Ngā hononga kura-whānau e puta ai ngā ihu o ngā ākonga Māori

Education Review Office reports


A series of reports published by the Education Review Office (ERO) in 2008 investigated the relationship between parent engagement and student success.

In one of these reports Partners in learning: Good practice, ERO discusses some of the research supporting the contention that relationships of partnership can result in school improvement and student achievement.

This research is consistent with ERO’s own evaluations. ERO’s summary of the research findings is grouped into the lists below.


Family/whānau and engagement with school

The majority of parents care about their children’s education and, with encouragement, will enter into productive partnerships with schools to raise achievement levels.

Parents, whānau and families initially become involved in activities that directly affect their own children but can be drawn into wider school activities.

 Parents from economically disadvantaged and/or ethnic minority groups are the least likely to become involved in school activities.

The extent to which parents become involved is influenced by their own schooling experiences and their perception of the school’s culture and willingness to accept their contributions non-judgementally.

Parental involvement in school activities lessens as students progress through the school system.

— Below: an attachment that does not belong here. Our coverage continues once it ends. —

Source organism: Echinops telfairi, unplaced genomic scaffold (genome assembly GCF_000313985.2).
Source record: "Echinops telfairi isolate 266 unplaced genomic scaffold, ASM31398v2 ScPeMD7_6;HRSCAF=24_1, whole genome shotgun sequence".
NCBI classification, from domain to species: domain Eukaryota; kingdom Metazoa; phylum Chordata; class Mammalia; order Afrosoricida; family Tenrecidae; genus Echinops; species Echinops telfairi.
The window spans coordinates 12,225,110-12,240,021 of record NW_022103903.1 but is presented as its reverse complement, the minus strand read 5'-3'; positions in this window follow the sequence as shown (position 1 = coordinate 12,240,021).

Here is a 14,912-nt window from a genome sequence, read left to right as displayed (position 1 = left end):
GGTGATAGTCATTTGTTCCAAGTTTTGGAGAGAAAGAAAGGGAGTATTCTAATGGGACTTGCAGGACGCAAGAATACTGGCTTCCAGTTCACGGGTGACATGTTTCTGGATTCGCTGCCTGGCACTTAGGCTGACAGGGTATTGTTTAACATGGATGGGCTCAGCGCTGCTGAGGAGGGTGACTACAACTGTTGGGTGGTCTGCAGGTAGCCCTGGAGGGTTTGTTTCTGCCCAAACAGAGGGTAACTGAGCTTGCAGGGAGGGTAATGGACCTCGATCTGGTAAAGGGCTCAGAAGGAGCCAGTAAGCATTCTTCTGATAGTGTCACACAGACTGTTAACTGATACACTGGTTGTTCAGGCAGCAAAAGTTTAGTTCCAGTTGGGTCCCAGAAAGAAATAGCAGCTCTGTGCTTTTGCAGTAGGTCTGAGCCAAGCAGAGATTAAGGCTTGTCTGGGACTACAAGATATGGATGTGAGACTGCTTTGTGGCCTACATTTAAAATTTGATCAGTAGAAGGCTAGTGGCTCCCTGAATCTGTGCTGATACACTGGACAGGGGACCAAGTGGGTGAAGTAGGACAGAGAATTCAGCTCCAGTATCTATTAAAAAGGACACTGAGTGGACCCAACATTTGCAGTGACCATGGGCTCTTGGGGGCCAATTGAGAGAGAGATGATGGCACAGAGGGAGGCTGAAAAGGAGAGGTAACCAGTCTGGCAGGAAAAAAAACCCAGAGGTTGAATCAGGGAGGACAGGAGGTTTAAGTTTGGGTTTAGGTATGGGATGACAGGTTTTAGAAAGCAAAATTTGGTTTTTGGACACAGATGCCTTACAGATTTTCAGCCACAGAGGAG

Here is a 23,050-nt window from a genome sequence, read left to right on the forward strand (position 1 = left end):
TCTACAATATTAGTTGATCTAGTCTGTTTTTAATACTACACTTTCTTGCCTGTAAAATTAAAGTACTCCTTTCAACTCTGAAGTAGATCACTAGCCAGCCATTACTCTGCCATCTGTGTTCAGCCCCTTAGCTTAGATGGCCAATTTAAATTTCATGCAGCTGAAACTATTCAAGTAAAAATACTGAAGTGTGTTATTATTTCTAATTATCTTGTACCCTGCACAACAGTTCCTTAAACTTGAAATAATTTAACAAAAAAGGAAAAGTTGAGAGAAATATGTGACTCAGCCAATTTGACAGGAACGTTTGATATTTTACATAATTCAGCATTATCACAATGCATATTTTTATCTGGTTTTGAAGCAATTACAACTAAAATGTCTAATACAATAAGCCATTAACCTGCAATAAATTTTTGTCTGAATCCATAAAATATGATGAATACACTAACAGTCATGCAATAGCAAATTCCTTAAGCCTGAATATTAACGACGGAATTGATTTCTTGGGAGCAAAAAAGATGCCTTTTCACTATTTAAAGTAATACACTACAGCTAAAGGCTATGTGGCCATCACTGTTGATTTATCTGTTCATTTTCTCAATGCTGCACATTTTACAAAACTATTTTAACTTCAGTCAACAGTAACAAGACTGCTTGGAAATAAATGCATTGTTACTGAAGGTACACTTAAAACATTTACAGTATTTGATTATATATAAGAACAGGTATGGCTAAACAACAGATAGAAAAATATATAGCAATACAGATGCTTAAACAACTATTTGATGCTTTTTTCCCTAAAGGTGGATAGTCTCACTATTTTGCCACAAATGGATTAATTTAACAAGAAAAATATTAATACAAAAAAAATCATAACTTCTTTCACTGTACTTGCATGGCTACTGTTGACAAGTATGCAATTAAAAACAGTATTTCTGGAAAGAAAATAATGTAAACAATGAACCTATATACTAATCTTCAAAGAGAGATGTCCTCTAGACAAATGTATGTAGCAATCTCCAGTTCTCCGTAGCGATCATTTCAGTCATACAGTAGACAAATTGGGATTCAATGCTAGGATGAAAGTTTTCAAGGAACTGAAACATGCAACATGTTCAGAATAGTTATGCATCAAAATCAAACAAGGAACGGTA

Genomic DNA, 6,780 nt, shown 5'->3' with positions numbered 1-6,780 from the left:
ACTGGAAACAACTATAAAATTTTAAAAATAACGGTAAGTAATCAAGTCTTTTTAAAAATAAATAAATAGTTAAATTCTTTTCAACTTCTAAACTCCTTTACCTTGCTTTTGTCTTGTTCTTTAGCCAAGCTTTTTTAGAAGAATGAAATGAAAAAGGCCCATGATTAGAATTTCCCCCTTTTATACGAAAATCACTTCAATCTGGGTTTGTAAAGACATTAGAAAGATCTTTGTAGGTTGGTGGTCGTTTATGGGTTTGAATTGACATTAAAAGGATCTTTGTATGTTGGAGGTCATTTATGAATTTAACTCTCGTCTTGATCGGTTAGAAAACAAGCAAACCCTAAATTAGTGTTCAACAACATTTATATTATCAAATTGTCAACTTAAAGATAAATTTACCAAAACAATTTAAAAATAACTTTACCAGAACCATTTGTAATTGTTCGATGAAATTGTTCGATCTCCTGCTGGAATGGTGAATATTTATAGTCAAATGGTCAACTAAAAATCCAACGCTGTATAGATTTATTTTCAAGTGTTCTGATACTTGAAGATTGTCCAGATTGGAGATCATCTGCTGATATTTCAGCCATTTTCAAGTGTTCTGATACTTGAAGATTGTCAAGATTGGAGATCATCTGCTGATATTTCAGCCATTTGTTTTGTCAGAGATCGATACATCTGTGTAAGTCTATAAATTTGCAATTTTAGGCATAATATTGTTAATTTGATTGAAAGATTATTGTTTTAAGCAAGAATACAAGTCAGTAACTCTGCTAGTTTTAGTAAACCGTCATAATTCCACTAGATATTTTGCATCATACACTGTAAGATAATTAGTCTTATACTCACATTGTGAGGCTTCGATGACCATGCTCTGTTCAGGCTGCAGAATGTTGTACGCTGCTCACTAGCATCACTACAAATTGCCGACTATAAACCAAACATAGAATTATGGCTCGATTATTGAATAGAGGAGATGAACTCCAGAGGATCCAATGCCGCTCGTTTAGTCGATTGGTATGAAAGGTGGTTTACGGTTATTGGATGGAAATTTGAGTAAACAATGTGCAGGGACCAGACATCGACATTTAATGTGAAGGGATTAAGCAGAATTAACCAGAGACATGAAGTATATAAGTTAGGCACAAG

Educational success and family/whānau engagement

Effective partnerships between parents, whānau and families, communities, and schools lead to improved educational, social, and behavioural outcomes.

Programmes that engage whānau and families in supporting learning at home are linked to higher student achievement.

Schools that set goals with a focus on student achievement and regularly share student data with students, parents and the wider community are more successful in achieving their goals.

Teachers and parents who set high, but attainable expectations in a supportive, reflective learning environment increase student success, regardless of students’ socio-economic status or ethnicity.

Whānau/families and communities that engage in and support children’s learning profoundly shape children’s aspirations and expectations.

The involvement of parents, whānau and families strengthens adult and family literacy and ongoing participation in education and work.

Leadership and partnership for engagement

The most effective partnerships are where all parties construct and share common visions and goals.

School leadership is a strong factor in enabling schools to develop a strong cohesive vision which is central to parent-school partnerships.

May 2008, pages 5-6

Despite these findings, a recent ERO report (June 2010) indicates that many educators are yet to recognise their professional responsibility to provide a learning environment that promotes success for Māori students. This report is one of a series, with the previous report having been published in 2006. The reports show that in many schools, the opportunity to enhance student achievement through building effective partnerships is not being realised.

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